Stefanie Marrone: Lawyer & Social Media Maven

Stefanie M. Marrone’s column at JDSupra and her Social Media Butterfly blog are consistent sources of good advice about lawyer marketing and use of social media.

A couple of her recent posts caught my eye:

Catching Up With Social Media–Twitter

Twitter is one of the main potential tools for lawyers interested in using social media. Many, maybe most lawyers could benefit from Twitter, but not for the reasons most people think. That’s not to say all lawyers are situated to benefit from marketing via Twitter.

Confession: I used to think Twitter was stupid. In my defense, the antics of the best-known Twitter user are enough to give many the same impression.

After learning more about it and tentatively putting a toe into the water, one thing has become clear:

While Twitter definitely has potential, it is not a promising way for most lawyers to promote their practice. I’m aware of only a few exceptions, including Carolyn Elefant, Greg Siskind and Dennis Kennedy. These lawyers have several things in common:

  • All had strong reputations before they began using Twitter.
  • They practice in “promotable” legal specialties (solo and small firm issues for Carolyn, immigration law for Greg and legal technology for Dennis).
  • They had successful blogs before beginning to use Twitter.
  • They have the insights, writing skills and personalities to thrive in this environment.

Lawyers without similar advantages will find that it’s hard to market on Twitter. It’s hard to attract “followers.” Without an audience, speaking is pointless.

The biggest benefit of Twitter that I have found is not “speaking” but “listening.” Learn from others first. Be a follower before you even think about using it as a platform to spread your own ideas.

Determining If Twitter Is Right for You

For years the dominant philosophy of surgical training was known as “See One, Do One, Teach One.” Many doctors are beginning to ask whether this approach is the best for patient safety, but there is a core of wisdom here applicable to lawyers:

  • Step One: Watch other Twitter users.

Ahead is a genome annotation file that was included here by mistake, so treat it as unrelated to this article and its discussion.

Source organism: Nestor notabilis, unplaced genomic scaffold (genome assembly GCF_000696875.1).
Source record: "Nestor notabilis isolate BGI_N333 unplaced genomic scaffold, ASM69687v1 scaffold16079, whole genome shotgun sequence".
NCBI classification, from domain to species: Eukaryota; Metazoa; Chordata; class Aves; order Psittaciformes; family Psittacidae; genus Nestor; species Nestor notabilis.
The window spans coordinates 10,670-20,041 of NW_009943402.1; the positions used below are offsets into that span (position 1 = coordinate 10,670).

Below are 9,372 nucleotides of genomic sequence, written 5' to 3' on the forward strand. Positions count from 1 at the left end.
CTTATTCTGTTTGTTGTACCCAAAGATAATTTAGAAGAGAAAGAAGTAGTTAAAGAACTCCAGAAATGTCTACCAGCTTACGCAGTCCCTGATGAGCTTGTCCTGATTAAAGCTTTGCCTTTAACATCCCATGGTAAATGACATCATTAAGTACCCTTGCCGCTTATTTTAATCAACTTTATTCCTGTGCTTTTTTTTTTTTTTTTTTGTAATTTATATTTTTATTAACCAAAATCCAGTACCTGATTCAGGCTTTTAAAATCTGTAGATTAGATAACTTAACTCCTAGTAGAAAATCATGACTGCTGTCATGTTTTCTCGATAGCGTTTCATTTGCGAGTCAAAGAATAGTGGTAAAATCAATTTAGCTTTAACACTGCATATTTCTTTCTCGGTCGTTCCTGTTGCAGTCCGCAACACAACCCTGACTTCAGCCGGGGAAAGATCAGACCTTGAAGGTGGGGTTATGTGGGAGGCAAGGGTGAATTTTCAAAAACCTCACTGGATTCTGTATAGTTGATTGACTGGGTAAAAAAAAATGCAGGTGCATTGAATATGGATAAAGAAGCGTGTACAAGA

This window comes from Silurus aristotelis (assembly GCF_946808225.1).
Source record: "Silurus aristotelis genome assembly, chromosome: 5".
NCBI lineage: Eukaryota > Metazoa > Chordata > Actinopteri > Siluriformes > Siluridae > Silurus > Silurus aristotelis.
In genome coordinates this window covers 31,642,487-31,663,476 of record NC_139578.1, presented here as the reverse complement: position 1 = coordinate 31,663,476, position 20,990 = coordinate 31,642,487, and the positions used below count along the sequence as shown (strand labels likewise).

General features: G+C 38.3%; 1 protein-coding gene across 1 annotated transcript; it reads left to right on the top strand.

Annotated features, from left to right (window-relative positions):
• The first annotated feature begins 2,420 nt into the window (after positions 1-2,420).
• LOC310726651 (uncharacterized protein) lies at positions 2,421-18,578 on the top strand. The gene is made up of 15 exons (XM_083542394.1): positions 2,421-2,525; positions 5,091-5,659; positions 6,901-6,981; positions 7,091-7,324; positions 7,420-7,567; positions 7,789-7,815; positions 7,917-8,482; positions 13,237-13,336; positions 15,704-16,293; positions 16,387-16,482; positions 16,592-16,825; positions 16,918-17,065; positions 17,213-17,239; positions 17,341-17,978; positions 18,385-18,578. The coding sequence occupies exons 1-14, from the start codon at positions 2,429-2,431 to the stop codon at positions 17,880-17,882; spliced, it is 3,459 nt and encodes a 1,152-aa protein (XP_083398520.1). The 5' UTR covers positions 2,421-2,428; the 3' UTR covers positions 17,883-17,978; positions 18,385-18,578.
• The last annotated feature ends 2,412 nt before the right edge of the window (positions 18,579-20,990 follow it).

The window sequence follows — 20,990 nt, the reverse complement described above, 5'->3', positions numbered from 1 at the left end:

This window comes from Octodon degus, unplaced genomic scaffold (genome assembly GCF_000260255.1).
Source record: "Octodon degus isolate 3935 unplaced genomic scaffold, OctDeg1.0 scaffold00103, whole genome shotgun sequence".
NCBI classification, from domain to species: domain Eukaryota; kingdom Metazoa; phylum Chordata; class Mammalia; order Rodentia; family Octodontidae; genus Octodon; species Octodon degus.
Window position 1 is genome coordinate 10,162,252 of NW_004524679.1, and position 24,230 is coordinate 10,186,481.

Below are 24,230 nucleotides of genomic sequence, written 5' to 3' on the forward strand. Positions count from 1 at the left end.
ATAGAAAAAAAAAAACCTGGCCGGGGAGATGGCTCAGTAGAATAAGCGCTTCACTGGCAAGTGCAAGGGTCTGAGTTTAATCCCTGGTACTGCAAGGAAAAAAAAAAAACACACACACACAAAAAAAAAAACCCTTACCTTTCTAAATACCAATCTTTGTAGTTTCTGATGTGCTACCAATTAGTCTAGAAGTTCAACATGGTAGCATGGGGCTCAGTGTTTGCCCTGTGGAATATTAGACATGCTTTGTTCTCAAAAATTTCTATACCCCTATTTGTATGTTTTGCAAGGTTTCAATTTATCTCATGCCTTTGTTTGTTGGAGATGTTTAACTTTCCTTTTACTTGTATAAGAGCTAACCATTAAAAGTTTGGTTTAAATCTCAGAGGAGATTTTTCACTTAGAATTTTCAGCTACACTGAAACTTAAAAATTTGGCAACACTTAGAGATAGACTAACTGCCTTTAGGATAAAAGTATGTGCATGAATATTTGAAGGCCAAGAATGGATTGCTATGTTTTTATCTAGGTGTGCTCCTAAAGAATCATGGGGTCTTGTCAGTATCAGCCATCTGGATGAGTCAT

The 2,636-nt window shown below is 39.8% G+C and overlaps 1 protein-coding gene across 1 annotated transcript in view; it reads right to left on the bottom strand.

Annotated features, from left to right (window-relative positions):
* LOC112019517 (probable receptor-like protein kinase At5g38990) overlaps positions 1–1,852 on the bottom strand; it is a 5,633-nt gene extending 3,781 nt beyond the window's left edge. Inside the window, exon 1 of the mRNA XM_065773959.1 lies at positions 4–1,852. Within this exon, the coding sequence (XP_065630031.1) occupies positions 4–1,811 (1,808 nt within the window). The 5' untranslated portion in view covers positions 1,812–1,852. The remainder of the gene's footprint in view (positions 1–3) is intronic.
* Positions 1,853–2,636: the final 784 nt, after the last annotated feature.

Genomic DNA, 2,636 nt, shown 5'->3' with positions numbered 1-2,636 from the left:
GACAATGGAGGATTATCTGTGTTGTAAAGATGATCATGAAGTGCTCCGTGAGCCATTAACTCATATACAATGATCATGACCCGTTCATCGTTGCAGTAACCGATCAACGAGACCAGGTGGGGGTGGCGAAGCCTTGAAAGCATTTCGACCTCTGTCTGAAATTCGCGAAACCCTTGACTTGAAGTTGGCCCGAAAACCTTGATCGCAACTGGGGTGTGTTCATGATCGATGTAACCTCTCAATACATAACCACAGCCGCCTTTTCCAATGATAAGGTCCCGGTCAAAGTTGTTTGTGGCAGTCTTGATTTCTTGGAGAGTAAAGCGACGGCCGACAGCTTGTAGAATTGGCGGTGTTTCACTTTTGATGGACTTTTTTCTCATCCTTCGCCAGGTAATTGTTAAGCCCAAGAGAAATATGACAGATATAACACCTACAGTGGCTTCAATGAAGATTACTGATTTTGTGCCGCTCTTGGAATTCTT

• Step Two: Try it yourself. Take baby steps.

After completing steps One and Two, you will be able to decide whether you can “teach,” meaning in this context, use Twitter for marketing.

This approach has many advantages, including: Learning Twitter dynamics by close observation. This will help you decide whether you have the potential to use Twitter for marketing, like Elefant, Siskind and Kennedy, who are all exceptions to the general rule.

How to Get Started

The single best reference Twitter reference I know for lawyers interested in social media is not a website, but on paper:

Jared Correia’s book Twitter in One Hour for Lawyers (ABA 2013). Some technical issues have changed in the seven years since this book was published, but the book’s advice about issues specific to lawyers means it is still a great resource for lawyers.

Suppose you are interested in learning to use Twitter as a source of information, or for marketing. The best place to start is Twitter in One Hour for Lawyers. It gives some advice on getting started and tips on more advanced topics. We’ll look at this book and its lessons more closely in future posts.

Lawyer Use of Social Media

This page is our anchor for content concerning lawyer use of social media. We’ll be covering the use of LinkedIn, Twitter, Facebook and blogs as well as related Legal Ethics issues. The latest updates are available at our blog‘s’s Social Media category.

We’ll be begin by taking a look at the best available reference for lawyer use of social media in general:

Googling the phrase “social media for lawyers” will bring up a variety of online publications addressing this topic, but a 10 year old book may make a better starting point: Social Media for Lawyers The Next Frontier, by Carolyn Elefant and Nicole Black.

Lots of things have changed over the past 10 years, but their explanation of why all lawyers need to understand the basics of social media and some could benefit by using it has yet to be topped.

While parts of it are outdated, this book remains a great starting point for lawyers trying to catch up with social media and how it affects their legal practices.